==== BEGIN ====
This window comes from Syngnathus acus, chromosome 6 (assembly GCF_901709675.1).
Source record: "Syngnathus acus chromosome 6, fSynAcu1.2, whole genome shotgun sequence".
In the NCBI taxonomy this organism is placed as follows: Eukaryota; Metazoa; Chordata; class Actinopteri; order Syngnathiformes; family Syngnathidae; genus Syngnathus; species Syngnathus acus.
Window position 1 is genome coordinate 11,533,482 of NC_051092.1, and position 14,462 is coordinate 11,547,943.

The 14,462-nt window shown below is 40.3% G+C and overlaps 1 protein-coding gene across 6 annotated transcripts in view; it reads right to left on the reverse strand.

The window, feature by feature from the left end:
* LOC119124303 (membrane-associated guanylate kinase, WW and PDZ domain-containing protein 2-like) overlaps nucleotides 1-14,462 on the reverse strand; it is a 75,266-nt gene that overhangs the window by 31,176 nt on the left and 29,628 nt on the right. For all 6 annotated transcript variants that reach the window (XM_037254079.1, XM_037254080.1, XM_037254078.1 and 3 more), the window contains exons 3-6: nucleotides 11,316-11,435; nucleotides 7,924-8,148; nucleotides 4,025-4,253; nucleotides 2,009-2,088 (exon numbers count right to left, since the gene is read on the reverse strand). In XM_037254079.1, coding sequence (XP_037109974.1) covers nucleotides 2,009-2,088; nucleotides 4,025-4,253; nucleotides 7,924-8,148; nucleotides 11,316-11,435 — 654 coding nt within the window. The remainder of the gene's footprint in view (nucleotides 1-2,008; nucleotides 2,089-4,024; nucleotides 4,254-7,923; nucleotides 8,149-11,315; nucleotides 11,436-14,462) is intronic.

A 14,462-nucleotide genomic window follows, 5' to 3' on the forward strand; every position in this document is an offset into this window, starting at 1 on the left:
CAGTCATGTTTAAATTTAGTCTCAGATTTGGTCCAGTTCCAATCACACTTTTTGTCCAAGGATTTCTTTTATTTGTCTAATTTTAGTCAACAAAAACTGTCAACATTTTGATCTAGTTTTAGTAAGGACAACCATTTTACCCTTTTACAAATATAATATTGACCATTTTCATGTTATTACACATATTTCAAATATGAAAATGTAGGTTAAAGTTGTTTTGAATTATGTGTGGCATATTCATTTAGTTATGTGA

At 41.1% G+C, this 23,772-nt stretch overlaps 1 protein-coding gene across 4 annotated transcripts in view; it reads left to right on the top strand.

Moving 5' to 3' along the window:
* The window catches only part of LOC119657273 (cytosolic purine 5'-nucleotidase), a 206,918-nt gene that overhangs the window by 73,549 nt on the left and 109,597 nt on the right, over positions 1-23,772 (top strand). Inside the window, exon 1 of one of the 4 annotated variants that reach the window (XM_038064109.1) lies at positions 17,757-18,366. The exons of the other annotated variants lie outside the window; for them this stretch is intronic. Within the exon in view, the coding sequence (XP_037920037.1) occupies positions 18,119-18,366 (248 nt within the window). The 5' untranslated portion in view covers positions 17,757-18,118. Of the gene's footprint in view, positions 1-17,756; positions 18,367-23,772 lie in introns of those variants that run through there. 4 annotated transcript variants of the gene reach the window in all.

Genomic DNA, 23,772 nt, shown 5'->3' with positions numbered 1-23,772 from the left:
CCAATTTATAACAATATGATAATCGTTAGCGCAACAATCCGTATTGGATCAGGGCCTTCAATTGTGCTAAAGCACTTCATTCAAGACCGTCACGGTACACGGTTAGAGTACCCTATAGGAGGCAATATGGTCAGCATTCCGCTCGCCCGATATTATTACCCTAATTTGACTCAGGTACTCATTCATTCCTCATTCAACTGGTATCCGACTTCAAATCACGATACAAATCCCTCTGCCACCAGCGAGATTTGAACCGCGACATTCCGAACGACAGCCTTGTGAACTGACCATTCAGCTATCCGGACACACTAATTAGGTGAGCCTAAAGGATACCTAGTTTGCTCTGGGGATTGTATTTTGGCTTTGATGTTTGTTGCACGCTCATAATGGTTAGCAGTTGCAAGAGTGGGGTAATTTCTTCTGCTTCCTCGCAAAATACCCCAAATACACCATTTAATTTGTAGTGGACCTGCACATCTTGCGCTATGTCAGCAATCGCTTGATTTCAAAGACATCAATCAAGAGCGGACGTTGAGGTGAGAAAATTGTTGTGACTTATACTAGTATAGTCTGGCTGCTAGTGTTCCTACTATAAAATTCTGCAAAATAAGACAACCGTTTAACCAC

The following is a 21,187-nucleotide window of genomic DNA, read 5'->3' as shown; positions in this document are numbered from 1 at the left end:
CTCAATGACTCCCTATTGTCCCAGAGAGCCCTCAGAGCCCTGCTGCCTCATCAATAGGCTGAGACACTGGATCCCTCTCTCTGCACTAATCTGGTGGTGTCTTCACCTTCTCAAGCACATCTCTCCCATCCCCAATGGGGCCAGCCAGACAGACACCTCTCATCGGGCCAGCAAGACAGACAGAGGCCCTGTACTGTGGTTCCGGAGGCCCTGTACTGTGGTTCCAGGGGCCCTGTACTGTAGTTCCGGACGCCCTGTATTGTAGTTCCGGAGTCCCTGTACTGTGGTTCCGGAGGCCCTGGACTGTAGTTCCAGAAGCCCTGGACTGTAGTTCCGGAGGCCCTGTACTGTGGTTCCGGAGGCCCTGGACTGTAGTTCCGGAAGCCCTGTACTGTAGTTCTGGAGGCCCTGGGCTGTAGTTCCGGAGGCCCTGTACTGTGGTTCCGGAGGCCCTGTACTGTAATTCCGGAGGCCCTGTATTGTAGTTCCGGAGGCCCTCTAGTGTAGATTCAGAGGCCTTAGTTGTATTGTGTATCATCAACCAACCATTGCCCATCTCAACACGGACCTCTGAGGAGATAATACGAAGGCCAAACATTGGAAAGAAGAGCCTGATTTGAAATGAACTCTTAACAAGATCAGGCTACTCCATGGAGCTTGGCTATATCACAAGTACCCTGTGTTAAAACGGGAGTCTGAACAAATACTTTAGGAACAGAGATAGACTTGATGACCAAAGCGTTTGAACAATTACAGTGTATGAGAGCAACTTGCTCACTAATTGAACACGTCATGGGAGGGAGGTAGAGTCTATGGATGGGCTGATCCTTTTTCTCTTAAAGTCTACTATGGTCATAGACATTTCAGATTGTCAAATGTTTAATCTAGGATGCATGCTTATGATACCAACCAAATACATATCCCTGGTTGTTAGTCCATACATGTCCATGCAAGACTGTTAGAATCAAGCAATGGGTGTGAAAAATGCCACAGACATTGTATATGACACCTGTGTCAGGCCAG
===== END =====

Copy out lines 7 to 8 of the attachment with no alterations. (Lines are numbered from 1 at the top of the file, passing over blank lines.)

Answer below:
* LOC119124303 (membrane-associated guanylate kinase, WW and PDZ domain-containing protein 2-like) overlaps nucleotides 1-14,462 on the reverse strand; it is a 75,266-nt gene that overhangs the window by 31,176 nt on the left and 29,628 nt on the right. For all 6 annotated transcript variants that reach the window (XM_037254079.1, XM_037254080.1, XM_037254078.1 and 3 more), the window contains exons 3-6: nucleotides 11,316-11,435; nucleotides 7,924-8,148; nucleotides 4,025-4,253; nucleotides 2,009-2,088 (exon numbers count right to left, since the gene is read on the reverse strand). In XM_037254079.1, coding sequence (XP_037109974.1) covers nucleotides 2,009-2,088; nucleotides 4,025-4,253; nucleotides 7,924-8,148; nucleotides 11,316-11,435 — 654 coding nt within the window. The remainder of the gene's footprint in view (nucleotides 1-2,008; nucleotides 2,089-4,024; nucleotides 4,254-7,923; nucleotides 8,149-11,315; nucleotides 11,436-14,462) is intronic.

A 14,462-nucleotide genomic window follows, 5' to 3' on the forward strand; every position in this document is an offset into this window, starting at 1 on the left: